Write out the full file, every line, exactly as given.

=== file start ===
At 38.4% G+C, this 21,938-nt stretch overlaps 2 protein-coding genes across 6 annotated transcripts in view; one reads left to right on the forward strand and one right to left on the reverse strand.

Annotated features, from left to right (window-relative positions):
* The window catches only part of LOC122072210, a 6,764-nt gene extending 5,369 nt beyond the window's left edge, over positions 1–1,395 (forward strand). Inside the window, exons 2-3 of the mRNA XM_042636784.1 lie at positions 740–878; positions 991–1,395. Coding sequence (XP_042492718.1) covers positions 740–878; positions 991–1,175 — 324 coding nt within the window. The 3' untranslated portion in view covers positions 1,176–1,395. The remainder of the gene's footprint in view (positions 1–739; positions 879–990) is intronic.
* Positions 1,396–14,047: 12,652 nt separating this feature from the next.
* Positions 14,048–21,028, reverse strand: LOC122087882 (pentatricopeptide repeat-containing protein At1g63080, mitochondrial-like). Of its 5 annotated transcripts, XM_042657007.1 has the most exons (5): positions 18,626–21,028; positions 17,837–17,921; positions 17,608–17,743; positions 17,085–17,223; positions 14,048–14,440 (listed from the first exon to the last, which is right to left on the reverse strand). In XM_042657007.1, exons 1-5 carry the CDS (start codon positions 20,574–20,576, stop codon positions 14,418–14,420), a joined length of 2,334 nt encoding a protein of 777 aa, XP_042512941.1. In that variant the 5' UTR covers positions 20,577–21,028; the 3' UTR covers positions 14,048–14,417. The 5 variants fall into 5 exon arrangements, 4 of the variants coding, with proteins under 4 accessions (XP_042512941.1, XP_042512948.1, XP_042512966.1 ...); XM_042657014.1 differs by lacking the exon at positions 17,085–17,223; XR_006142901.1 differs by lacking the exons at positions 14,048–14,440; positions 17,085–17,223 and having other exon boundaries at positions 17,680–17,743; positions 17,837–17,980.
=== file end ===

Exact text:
At 38.4% G+C, this 21,938-nt stretch overlaps 2 protein-coding genes across 6 annotated transcripts in view; one reads left to right on the forward strand and one right to left on the reverse strand.

Annotated features, from left to right (window-relative positions):
* The window catches only part of LOC122072210, a 6,764-nt gene extending 5,369 nt beyond the window's left edge, over positions 1–1,395 (forward strand). Inside the window, exons 2-3 of the mRNA XM_042636784.1 lie at positions 740–878; positions 991–1,395. Coding sequence (XP_042492718.1) covers positions 740–878; positions 991–1,175 — 324 coding nt within the window. The 3' untranslated portion in view covers positions 1,176–1,395. The remainder of the gene's footprint in view (positions 1–739; positions 879–990) is intronic.
* Positions 1,396–14,047: 12,652 nt separating this feature from the next.
* Positions 14,048–21,028, reverse strand: LOC122087882 (pentatricopeptide repeat-containing protein At1g63080, mitochondrial-like). Of its 5 annotated transcripts, XM_042657007.1 has the most exons (5): positions 18,626–21,028; positions 17,837–17,921; positions 17,608–17,743; positions 17,085–17,223; positions 14,048–14,440 (listed from the first exon to the last, which is right to left on the reverse strand). In XM_042657007.1, exons 1-5 carry the CDS (start codon positions 20,574–20,576, stop codon positions 14,418–14,420), a joined length of 2,334 nt encoding a protein of 777 aa, XP_042512941.1. In that variant the 5' UTR covers positions 20,577–21,028; the 3' UTR covers positions 14,048–14,417. The 5 variants fall into 5 exon arrangements, 4 of the variants coding, with proteins under 4 accessions (XP_042512941.1, XP_042512948.1, XP_042512966.1 ...); XM_042657014.1 differs by lacking the exon at positions 17,085–17,223; XR_006142901.1 differs by lacking the exons at positions 14,048–14,440; positions 17,085–17,223 and having other exon boundaries at positions 17,680–17,743; positions 17,837–17,980.